Looking for money for your UK-based company? In this article, Phil Mitchell provides some tips for securing business funding in the UK and explains what he calls the RAPP process.
There are many opportunities for businesses to obtain free support and winning grants, both at start-up and during growth and development. However, keeping up to date with what is available is a task in itself, with schemes appearing and disappearing on a regular basis. Competition is high and success does not come easy. However, if you follow the RAPP process when applying for grants and support, you will improve your chance of success.
- Research – find out what grants and support are available.
- Applicant suitability – when you identify an opportunity, ensure you meet the criteria or conditions required for the funding before spending time on an application.
- Preparation – take time to prepare and tailor the application to meet the specific criteria and conditions. Alternatively, P can stand for a professional who has the skillset and knowledge of the type of grant you are seeking.
- Patience – take time completing your application (but without missing deadlines) and be patient waiting for the result!
Financial support in the form of grants can be found at three levels. National grants primarily focus on growth and capital investment, such as the government’s Growth Accelerator scheme, while regional grants come from a local board specifically set up to help a region that has government and local authority support. Local grants may be available from a local council, for example subsidised rents for new start-up businesses or funding to help tidy up a high street retail unit. There are also European grants and funding support, details of which can be found at UK Trade and Investment.
Where you live or trade may significantly increase your chances of success of getting funding, particularly if your business is in an area defined as economically disadvantaged. It is not unknown for businesses to set up in or move to an area where regional or local assistance is more readily available.
When looking for or considering grant options, four points generally apply.
Nothing is free; typically you must be prepared to put in some of your own funds. It is extremely rare for a grant to finance the total cost of, say, a start-up or project, unless it is for a very small amount. Many grants require match funding,. i.e., you need to match the funding from the grant provider. For example, Growth Accelerator is a government-backed scheme providing mentor support, coaching and workshops for businesses looking for rapid growth. The business has to pay a contribution towards the assistance; the amount depends on the size of the business, with the government contributing to the overall cost of the support.
Grants are generally available for a specific project, for example development of a new product or job creation. Therefore your application needs to meet the criteria for which the grant or support is being provided.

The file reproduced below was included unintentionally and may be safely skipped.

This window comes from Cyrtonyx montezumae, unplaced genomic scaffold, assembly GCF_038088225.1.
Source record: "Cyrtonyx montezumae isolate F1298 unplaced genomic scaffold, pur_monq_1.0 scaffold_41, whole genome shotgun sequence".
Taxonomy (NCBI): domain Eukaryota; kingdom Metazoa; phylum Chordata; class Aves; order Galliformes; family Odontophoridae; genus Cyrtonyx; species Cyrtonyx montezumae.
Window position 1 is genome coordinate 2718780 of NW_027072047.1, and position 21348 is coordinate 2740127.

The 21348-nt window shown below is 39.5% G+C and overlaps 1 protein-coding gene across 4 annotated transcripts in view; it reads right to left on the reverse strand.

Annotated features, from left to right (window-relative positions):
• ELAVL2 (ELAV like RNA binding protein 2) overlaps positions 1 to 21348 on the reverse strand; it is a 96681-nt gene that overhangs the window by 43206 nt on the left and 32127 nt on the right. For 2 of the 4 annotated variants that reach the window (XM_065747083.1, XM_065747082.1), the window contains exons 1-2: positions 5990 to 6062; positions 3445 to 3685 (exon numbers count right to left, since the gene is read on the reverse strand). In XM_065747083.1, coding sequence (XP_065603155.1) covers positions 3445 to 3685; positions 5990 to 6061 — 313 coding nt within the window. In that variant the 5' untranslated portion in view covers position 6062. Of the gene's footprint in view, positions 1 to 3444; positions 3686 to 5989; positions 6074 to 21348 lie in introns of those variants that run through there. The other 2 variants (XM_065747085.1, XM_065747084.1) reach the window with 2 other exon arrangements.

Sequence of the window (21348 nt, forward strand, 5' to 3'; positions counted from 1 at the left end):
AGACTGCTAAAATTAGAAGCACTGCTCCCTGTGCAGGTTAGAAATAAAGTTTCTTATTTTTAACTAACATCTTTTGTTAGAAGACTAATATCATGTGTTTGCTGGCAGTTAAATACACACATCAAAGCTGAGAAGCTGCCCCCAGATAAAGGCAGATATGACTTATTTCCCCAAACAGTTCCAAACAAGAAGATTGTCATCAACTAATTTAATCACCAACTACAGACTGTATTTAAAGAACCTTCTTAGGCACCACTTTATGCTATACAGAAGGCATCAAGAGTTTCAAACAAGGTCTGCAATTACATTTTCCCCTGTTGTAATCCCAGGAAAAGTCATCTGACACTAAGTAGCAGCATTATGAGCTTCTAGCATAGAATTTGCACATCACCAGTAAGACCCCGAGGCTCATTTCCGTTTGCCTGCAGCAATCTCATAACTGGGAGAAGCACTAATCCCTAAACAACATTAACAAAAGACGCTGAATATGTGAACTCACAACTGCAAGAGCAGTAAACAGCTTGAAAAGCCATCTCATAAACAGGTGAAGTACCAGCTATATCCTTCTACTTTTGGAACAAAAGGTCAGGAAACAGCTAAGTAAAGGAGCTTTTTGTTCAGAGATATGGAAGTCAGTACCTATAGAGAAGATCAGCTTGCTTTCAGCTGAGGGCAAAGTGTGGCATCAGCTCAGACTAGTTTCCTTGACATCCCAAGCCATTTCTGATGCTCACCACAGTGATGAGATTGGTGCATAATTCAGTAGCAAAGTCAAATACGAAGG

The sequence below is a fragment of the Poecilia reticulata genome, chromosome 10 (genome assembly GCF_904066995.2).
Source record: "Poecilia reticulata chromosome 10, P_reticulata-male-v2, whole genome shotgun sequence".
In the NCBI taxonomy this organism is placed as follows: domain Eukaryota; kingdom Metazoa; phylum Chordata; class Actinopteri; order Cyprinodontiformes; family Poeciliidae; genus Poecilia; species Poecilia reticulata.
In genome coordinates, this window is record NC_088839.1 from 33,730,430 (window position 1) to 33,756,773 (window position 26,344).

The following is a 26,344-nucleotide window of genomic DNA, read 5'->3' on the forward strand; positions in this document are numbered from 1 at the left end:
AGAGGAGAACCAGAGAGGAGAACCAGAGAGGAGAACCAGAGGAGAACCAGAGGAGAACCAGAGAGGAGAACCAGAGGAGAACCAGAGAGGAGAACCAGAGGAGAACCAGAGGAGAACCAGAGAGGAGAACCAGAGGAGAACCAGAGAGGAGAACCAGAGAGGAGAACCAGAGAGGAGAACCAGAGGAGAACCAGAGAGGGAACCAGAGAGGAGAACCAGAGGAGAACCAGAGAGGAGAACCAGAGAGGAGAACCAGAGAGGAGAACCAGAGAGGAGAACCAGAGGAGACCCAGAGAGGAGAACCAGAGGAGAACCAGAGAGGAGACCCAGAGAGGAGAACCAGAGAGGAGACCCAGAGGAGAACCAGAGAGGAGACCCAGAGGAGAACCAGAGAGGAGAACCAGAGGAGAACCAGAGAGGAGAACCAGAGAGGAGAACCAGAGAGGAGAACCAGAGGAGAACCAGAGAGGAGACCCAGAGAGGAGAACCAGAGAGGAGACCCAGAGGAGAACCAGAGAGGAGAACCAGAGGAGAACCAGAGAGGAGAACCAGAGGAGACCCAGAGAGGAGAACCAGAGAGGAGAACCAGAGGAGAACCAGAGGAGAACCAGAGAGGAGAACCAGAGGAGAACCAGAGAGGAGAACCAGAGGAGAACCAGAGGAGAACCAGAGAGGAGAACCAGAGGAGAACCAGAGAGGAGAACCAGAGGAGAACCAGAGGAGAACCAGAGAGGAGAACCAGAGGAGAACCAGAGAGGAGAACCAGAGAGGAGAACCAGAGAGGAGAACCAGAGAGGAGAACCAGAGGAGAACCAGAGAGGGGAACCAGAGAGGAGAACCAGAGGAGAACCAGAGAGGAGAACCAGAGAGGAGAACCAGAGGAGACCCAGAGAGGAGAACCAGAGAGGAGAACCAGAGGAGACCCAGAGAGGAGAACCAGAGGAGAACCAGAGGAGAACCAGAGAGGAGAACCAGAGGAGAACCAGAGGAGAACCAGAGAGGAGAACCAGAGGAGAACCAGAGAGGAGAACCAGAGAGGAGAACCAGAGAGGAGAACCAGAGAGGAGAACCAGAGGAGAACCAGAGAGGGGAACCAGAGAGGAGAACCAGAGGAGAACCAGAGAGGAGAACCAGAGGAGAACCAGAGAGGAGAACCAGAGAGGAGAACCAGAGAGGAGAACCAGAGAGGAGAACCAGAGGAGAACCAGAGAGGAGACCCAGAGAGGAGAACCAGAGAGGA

The grant scheme provider will have objectives, strategies or aims which the funding supports, for example helping with youth employment. Understand what the objectives or aims are when completing the application.
You must have a business plan that explains what you require the funding for and which is tailored to the grant provider’s specific criteria and conditions. A blanket application or plan is not going to work. On most occasions, your business plan will have to be entered into the provider’s prescribed application form.
Do not think of just grants and financial support. Other types of free support can come in many guises. For example, when opening your business bank account you may be offered free book keeping software, and many local councils and chambers of commerce offer free training seminars on topics such as social media.
The type of product or service for which you are seeking funding supporting has a major impact on your chances of success. Key areas for which grants and support are readily found are:
- Innovation – there are a wide range of schemes and support to encourage research and development. The Technology Strategy Board (TSB) provides grants and support to help develop new products and services and put them in a position to be brought to market.
- Energy and environment – there are schemes specifically for developments that will improve energy efficiency or reduce environmental impact. Natural England lists a number on their website.
- Training – there is plenty of funding and support is available to develop skills, including those of the business owner, as well as support for new employees where the business will be providing training and development. For example, the National Apprenticeship Service provides advice and support on starting a subsidised apprenticeship. Alternatively, it could mean taking on an intern from the local university for the summer with the university providing match funding to pay the student’s salary.
- Exports – politicians’ emphasis on exports driving the economic recovery have led to considerable support and assistance for businesses looking to export the goods they manufacture. UK Trade & Investment provide funding and subsided advice and services to help business export their products.
Business grants are out there if you know where to look. Best of success!
Excerpted from an article written by Phil Mitchell for www.smallbusiness.co.uk